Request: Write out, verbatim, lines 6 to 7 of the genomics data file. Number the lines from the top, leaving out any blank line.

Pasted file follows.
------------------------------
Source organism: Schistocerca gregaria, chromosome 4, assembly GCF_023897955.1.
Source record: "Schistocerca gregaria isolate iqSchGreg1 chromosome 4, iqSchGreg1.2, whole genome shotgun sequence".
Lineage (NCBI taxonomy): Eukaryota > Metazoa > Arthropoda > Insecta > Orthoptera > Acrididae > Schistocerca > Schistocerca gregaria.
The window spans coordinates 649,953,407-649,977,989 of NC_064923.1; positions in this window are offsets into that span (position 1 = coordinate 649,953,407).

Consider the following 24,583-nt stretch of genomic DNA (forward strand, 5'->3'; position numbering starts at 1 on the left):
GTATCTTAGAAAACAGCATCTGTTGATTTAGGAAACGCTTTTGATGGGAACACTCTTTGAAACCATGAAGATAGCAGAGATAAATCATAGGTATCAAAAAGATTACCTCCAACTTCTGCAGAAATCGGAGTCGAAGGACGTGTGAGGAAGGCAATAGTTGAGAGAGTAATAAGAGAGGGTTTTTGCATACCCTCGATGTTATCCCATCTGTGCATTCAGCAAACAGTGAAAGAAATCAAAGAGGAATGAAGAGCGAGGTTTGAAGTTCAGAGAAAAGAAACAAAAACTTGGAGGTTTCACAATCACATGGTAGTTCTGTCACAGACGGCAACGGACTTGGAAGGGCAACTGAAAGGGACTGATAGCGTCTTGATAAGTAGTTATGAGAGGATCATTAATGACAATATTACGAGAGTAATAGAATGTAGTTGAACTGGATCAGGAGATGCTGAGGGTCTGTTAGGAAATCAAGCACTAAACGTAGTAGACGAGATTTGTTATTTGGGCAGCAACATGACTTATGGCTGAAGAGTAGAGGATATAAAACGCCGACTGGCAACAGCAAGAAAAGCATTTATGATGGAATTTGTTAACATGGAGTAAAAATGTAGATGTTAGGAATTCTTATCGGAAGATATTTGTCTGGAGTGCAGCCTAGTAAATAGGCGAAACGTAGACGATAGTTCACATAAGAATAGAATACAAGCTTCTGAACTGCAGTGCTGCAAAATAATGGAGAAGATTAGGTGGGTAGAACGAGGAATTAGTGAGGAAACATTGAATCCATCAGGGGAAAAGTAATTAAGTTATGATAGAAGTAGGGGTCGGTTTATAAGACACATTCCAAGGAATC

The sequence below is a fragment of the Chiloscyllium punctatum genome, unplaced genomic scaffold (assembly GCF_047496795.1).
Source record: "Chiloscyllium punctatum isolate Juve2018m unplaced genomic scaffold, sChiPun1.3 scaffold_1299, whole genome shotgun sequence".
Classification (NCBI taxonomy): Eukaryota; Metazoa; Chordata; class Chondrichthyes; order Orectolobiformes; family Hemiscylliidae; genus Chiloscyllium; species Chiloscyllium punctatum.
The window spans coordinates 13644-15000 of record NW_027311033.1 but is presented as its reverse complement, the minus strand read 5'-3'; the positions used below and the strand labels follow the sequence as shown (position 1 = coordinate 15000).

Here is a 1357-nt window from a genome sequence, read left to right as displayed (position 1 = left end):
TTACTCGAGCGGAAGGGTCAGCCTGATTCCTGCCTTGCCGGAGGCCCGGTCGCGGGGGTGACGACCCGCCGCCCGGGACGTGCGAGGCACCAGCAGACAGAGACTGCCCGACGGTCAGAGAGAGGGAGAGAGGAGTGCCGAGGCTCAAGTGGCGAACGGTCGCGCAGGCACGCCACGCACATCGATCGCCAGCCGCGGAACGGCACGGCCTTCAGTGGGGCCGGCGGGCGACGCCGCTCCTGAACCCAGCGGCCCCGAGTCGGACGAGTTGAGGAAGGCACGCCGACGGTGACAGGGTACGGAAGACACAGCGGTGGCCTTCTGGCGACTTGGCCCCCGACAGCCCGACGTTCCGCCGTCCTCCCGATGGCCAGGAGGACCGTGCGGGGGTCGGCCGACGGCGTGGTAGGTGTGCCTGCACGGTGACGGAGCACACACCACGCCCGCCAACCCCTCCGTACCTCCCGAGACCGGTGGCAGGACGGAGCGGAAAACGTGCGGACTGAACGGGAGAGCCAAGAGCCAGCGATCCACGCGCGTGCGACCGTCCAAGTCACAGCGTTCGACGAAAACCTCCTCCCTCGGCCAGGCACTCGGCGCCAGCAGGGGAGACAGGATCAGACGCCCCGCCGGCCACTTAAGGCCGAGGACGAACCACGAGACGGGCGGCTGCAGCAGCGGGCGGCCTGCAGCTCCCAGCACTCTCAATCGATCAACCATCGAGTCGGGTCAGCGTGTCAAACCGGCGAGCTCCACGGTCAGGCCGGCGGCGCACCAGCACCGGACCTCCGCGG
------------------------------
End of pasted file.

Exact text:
GTATCTTAGAAAACAGCATCTGTTGATTTAGGAAACGCTTTTGATGGGAACACTCTTTGAAACCATGAAGATAGCAGAGATAAATCATAGGTATCAAAAAGATTACCTCCAACTTCTGCAGAAATCGGAGTCGAAGGACGTGTGAGGAAGGCAATAGTTGAGAGAGTAATAAGAGAGGGTTTTTGCATACCCTCGATGTTATCCCATCTGTGCATTCAGCAAACAGTGAAAGAAATCAAAGAGGAATGAAGAGCGAGGTTTGAAGTTCAGAGAAAAGAAACAAAAACTTGGAGGTTTCACAATCACATGGTAGTTCTGTCACAGACGGCAACGGACTTGGAAGGGCAACTGAAAGGGACTGATAGCGTCTTGATAAGTAGTTATGAGAGGATCATTAATGACAATATTACGAGAGTAATAGAATGTAGTTGAACTGGATCAGGAGATGCTGAGGGTCTGTTAGGAAATCAAGCACTAAACGTAGTAGACGAGATTTGTTATTTGGGCAGCAACATGACTTATGGCTGAAGAGTAGAGGATATAAAACGCCGACTGGCAACAGCAAGAAAAGCATTTATGATGGAATTTGTTAACATGGAGTAAAAATGTAGATGTTAGGAATTCTTATCGGAAGATATTTGTCTGGAGTGCAGCCTAGTAAATAGGCGAAACGTAGACGATAGTTCACATAAGAATAGAATACAAGCTTCTGAACTGCAGTGCTGCAAAATAATGGAGAAGATTAGGTGGGTAGAACGAGGAATTAGTGAGGAAACATTGAATCCATCAGGGGAAAAGTAATTAAGTTATGATAGAAGTAGGGGTCGGTTTATAAGACACATTCCAAGGAATC

The sequence below is a fragment of the Chiloscyllium punctatum genome, unplaced genomic scaffold (assembly GCF_047496795.1).